Ecological Applications 31 (3): 1‑13. E, Santos M, Leitão P, Schwieder M, Ketner P, Ernst J, Rietkerk M, Wassen M, Eppinga M (2021) High spatial resolution mapping identifies habitat characteristics of the invasive vine Antigonon leptopuson St. Eustatius (Lesser Antilles). Biotropica 53 (3): 941‑953.

Jesse, W. A., Molleman, J., Franken, O., Lammers, M., Berg, M. P., Behm, J. E., … & Ellers, J. (2020). Disentangling the effects of plant species invasion and urban development on arthropod community composition. Global change biology26(6), 3294-3306.

Blog posts on Nature Today website:

van Maanen, G. Molleman, J., Jesse, W.A.M. (2020) Drastic effects of coralita on the biodiversity of insects and spiders. Nature Today.

Dutch Caribbean Nature Alliance (2021) Using satellite imagery to map St. Eustatius’ coralita invasion. Nature Today.

Fishy “juveniles” from the Caribbean to be recognized as a new species, the Hourglass basslet

Living in deep reefs in the Atlantic Ocean, the banded basslet, a small and colorful species with a wide range of distribution, has long been thought to undergo significant changes during its growth into an adult. Suspiciously, the juveniles appeared much more heavily banded. Recently, however, American scientists figured out that the ‘juveniles’ were in fact a new species.

lipogramma-levinsoni-img-2In a paper published in the open access journal ZooKeys, Dr. Carole C. Baldwin, Ai Nonaka, Dr. Luke Tornabene, all affiliated with the National Museum of Natural History, Smithsonian Institution, and Dr. Ross Robertson, Smithsonian Tropical Research Institute, Panama, describe two new basslet species discovered in the Caribbean off the southern coast of Curaçao. Their finding comes as part of the Smithsonian’s Deep Reef Observation Project (DROP), devoted to documenting the biodiversity in the poorly studied depth zone of 50–300 m with the help of a special submersible, called Curasub.

Having been previously confused with the banded basslet’s juveniles, one of the new species was discovered after the submersible’s hydraulic arms collected specimens with smaller size and thicker bands from shallower depths. Subsequent study of the specimens revealed additional morphological, as well as molecular, evidence that suggest the specimens represent a new species.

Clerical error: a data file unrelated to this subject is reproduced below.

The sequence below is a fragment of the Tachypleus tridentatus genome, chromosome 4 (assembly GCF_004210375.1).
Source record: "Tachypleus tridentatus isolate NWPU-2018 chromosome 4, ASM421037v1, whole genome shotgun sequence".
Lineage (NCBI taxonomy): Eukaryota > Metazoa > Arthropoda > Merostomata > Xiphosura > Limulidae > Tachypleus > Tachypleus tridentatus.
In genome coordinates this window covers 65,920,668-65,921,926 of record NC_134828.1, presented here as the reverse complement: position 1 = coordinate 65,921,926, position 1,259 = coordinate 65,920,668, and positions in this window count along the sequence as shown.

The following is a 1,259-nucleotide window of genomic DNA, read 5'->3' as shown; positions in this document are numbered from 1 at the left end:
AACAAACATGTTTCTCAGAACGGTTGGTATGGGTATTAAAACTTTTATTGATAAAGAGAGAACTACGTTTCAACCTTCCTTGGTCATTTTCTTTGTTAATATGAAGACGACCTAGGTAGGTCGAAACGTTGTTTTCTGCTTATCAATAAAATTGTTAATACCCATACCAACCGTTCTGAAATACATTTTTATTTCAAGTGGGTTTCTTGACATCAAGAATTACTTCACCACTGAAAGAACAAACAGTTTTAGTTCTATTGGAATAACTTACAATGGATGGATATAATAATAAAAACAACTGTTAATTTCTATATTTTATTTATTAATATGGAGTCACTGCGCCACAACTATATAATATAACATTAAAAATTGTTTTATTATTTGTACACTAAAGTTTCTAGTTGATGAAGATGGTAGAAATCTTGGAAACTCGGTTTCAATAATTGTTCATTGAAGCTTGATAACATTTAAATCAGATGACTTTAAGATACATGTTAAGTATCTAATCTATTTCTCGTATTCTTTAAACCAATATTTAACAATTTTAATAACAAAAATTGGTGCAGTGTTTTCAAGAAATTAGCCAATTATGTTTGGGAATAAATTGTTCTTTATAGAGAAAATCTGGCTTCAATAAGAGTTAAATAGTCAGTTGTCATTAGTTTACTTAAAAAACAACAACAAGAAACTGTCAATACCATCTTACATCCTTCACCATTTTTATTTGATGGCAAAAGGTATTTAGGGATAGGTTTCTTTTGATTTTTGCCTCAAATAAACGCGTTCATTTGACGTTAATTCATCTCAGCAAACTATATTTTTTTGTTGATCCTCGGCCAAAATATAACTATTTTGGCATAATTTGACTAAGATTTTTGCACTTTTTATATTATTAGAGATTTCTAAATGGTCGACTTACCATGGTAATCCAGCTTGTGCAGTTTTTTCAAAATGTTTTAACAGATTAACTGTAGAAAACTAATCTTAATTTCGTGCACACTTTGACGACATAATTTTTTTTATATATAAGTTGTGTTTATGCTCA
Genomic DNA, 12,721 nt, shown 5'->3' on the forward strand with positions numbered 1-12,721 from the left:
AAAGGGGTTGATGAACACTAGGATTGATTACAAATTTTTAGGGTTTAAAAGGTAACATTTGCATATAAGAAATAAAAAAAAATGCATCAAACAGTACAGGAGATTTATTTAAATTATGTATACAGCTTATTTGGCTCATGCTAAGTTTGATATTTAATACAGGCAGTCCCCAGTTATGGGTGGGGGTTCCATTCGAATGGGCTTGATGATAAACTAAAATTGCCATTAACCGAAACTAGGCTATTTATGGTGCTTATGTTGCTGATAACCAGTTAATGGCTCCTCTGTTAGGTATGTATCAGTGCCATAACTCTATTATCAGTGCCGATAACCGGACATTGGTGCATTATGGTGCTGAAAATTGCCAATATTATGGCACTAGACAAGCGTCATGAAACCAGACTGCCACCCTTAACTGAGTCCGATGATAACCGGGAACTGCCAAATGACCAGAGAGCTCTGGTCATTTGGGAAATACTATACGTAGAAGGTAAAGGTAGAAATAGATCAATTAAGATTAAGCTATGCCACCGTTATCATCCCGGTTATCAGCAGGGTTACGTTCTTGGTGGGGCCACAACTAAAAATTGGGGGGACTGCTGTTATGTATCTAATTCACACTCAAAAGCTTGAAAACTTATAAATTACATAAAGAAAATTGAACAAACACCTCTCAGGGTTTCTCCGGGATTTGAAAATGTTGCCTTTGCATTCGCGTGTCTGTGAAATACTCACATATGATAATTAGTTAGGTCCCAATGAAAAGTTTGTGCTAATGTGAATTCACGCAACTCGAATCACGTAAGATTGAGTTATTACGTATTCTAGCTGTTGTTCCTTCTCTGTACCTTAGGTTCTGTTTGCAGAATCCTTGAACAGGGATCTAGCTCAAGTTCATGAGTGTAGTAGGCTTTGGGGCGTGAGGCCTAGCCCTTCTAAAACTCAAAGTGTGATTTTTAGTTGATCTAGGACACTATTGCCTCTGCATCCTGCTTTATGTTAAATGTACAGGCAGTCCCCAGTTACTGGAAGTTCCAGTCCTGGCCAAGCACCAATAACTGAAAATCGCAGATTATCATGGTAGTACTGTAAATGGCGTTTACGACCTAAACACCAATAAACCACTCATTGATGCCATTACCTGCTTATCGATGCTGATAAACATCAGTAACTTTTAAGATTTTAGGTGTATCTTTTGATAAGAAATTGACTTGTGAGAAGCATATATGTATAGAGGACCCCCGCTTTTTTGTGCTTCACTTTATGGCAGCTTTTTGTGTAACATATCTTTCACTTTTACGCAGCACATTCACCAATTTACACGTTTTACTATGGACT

The species is characterized by predominantly white to tan colored body with three vertical blackish bands, one running across its head, and two along the body. The latter often appear hourglass-shaped, with their middles being narrower and lighter. Due to this resemblance, the authors suggest that the new species is commonly called Hourglass basslet, while its scientific name is Lipogramma levinsoni, in recognition of the generous and continuing support of research on neotropical biology at the Smithsonian Tropical Research Institute (Panamá) made by Frank Levinson.

The second new basslet from Curaçao can be distinguished by the three dusky bars likewise running across its head and body. Its ground color is yellow to white, with the bar at the rear being much lighter than the rest. Reflecting its appearance, its common name is proposed to be Yellow-banded basslet, while its scientific identity is Lipogramma haberi, in recognition of Spencer and Tomoko Haber, who funded and participated in one of the submersible dives that resulted in the collection of a paratype of the new species.the-second-newly-described-basslet-species-lipogramma-haberi

In their study, the researchers also point out that it is likely that there are at least two additional cryptic species belonging to the same genus. Those species are  currently being analyzed in ongoing investigations of the Caribbean deep-reef ecosystems.

Past discoveries made as part of the DROP Project at Curaçao include adorable fishes such as the Stellate scorpionfish and the Godzilla goby. To recognize all involved in the DROP research program, the team have described the small blenny fish as Haptoclinus dropi, after the project itself, while another goby species, Coryphopterus curasub, bears the name of the submersible used in the dives.  

Original source:

Baldwin CC, Robertson RD, Nonaka A, Tornabene L (2016) Two new deep-reef basslets (Teleostei, Grammatidae, Lipogramma), with comments on the eco-evolutionary relationships of the genus. ZooKeys 638: 45-82.